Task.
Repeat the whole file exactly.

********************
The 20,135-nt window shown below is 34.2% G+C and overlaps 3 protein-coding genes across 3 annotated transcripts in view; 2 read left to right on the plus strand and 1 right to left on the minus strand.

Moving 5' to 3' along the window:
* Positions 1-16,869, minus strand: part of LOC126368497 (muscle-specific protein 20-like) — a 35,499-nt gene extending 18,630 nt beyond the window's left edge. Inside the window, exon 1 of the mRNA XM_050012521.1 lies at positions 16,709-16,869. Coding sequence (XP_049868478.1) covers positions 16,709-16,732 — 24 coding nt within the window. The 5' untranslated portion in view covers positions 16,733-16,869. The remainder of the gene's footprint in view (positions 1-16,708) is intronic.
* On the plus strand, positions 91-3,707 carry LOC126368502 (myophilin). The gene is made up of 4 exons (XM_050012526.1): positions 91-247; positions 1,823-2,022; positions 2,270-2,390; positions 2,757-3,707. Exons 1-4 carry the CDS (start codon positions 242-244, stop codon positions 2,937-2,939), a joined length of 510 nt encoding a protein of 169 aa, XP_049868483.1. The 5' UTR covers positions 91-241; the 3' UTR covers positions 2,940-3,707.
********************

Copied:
The 20,135-nt window shown below is 34.2% G+C and overlaps 3 protein-coding genes across 3 annotated transcripts in view; 2 read left to right on the plus strand and 1 right to left on the minus strand.

Moving 5' to 3' along the window:
* Positions 1-16,869, minus strand: part of LOC126368497 (muscle-specific protein 20-like) — a 35,499-nt gene extending 18,630 nt beyond the window's left edge. Inside the window, exon 1 of the mRNA XM_050012521.1 lies at positions 16,709-16,869. Coding sequence (XP_049868478.1) covers positions 16,709-16,732 — 24 coding nt within the window. The 5' untranslated portion in view covers positions 16,733-16,869. The remainder of the gene's footprint in view (positions 1-16,708) is intronic.
* On the plus strand, positions 91-3,707 carry LOC126368502 (myophilin). The gene is made up of 4 exons (XM_050012526.1): positions 91-247; positions 1,823-2,022; positions 2,270-2,390; positions 2,757-3,707. Exons 1-4 carry the CDS (start codon positions 242-244, stop codon positions 2,937-2,939), a joined length of 510 nt encoding a protein of 169 aa, XP_049868483.1. The 5' UTR covers positions 91-241; the 3' UTR covers positions 2,940-3,707.